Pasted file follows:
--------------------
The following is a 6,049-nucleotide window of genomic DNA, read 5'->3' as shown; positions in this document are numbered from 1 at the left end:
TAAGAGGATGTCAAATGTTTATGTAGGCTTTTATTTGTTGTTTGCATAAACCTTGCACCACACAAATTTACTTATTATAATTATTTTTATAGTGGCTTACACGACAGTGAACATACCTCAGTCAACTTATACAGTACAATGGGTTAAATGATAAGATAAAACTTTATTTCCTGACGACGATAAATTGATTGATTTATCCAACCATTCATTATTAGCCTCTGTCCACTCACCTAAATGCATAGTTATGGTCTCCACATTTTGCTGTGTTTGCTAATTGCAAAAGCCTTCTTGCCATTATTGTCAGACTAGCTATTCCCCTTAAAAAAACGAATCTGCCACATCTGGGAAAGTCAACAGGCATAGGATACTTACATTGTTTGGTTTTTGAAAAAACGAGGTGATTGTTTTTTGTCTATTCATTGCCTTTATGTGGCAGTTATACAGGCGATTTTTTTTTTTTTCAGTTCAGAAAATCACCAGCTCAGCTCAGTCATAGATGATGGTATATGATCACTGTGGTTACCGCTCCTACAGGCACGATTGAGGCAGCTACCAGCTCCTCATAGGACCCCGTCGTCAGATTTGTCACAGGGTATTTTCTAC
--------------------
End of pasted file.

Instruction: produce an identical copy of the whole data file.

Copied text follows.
The following is a 6,049-nucleotide window of genomic DNA, read 5'->3' as shown; positions in this document are numbered from 1 at the left end:
TAAGAGGATGTCAAATGTTTATGTAGGCTTTTATTTGTTGTTTGCATAAACCTTGCACCACACAAATTTACTTATTATAATTATTTTTATAGTGGCTTACACGACAGTGAACATACCTCAGTCAACTTATACAGTACAATGGGTTAAATGATAAGATAAAACTTTATTTCCTGACGACGATAAATTGATTGATTTATCCAACCATTCATTATTAGCCTCTGTCCACTCACCTAAATGCATAGTTATGGTCTCCACATTTTGCTGTGTTTGCTAATTGCAAAAGCCTTCTTGCCATTATTGTCAGACTAGCTATTCCCCTTAAAAAAACGAATCTGCCACATCTGGGAAAGTCAACAGGCATAGGATACTTACATTGTTTGGTTTTTGAAAAAACGAGGTGATTGTTTTTTGTCTATTCATTGCCTTTATGTGGCAGTTATACAGGCGATTTTTTTTTTTTTCAGTTCAGAAAATCACCAGCTCAGCTCAGTCATAGATGATGGTATATGATCACTGTGGTTACCGCTCCTACAGGCACGATTGAGGCAGCTACCAGCTCCTCATAGGACCCCGTCGTCAGATTTGTCACAGGGTATTTTCTAC